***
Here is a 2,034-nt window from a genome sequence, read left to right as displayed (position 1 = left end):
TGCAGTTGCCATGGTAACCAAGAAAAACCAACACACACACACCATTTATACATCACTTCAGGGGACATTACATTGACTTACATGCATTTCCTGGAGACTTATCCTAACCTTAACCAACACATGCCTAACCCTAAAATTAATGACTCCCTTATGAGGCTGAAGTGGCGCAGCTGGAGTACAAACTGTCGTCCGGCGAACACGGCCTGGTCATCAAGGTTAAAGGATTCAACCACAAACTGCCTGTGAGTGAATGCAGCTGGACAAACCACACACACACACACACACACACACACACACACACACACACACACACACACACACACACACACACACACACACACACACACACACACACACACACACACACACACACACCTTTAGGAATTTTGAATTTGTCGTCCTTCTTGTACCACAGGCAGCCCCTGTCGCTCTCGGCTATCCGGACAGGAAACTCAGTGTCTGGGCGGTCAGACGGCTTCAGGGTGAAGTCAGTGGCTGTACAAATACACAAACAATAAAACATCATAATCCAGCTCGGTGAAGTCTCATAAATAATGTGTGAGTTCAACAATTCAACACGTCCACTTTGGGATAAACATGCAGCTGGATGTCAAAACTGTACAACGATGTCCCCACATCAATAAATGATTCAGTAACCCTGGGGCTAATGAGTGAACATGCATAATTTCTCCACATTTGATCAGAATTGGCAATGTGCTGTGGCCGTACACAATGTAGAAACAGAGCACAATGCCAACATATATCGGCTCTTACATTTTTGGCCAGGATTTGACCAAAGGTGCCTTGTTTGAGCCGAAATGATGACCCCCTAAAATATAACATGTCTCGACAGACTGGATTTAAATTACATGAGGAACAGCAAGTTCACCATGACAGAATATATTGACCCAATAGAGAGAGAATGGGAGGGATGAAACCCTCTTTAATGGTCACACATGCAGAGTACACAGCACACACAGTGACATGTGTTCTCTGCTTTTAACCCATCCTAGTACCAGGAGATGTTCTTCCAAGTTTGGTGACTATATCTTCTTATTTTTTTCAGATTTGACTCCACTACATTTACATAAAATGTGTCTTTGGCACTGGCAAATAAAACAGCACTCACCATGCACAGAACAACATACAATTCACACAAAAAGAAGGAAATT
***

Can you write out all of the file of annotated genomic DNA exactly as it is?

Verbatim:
Here is a 2,034-nt window from a genome sequence, read left to right as displayed (position 1 = left end):
TGCAGTTGCCATGGTAACCAAGAAAAACCAACACACACACACCATTTATACATCACTTCAGGGGACATTACATTGACTTACATGCATTTCCTGGAGACTTATCCTAACCTTAACCAACACATGCCTAACCCTAAAATTAATGACTCCCTTATGAGGCTGAAGTGGCGCAGCTGGAGTACAAACTGTCGTCCGGCGAACACGGCCTGGTCATCAAGGTTAAAGGATTCAACCACAAACTGCCTGTGAGTGAATGCAGCTGGACAAACCACACACACACACACACACACACACACACACACACACACACACACACACACACACACACACACACACACACACACACACACACACACACACACACACACACACACACACCTTTAGGAATTTTGAATTTGTCGTCCTTCTTGTACCACAGGCAGCCCCTGTCGCTCTCGGCTATCCGGACAGGAAACTCAGTGTCTGGGCGGTCAGACGGCTTCAGGGTGAAGTCAGTGGCTGTACAAATACACAAACAATAAAACATCATAATCCAGCTCGGTGAAGTCTCATAAATAATGTGTGAGTTCAACAATTCAACACGTCCACTTTGGGATAAACATGCAGCTGGATGTCAAAACTGTACAACGATGTCCCCACATCAATAAATGATTCAGTAACCCTGGGGCTAATGAGTGAACATGCATAATTTCTCCACATTTGATCAGAATTGGCAATGTGCTGTGGCCGTACACAATGTAGAAACAGAGCACAATGCCAACATATATCGGCTCTTACATTTTTGGCCAGGATTTGACCAAAGGTGCCTTGTTTGAGCCGAAATGATGACCCCCTAAAATATAACATGTCTCGACAGACTGGATTTAAATTACATGAGGAACAGCAAGTTCACCATGACAGAATATATTGACCCAATAGAGAGAGAATGGGAGGGATGAAACCCTCTTTAATGGTCACACATGCAGAGTACACAGCACACACAGTGACATGTGTTCTCTGCTTTTAACCCATCCTAGTACCAGGAGATGTTCTTCCAAGTTTGGTGACTATATCTTCTTATTTTTTTCAGATTTGACTCCACTACATTTACATAAAATGTGTCTTTGGCACTGGCAAATAAAACAGCACTCACCATGCACAGAACAACATACAATTCACACAAAAAGAAGGAAATT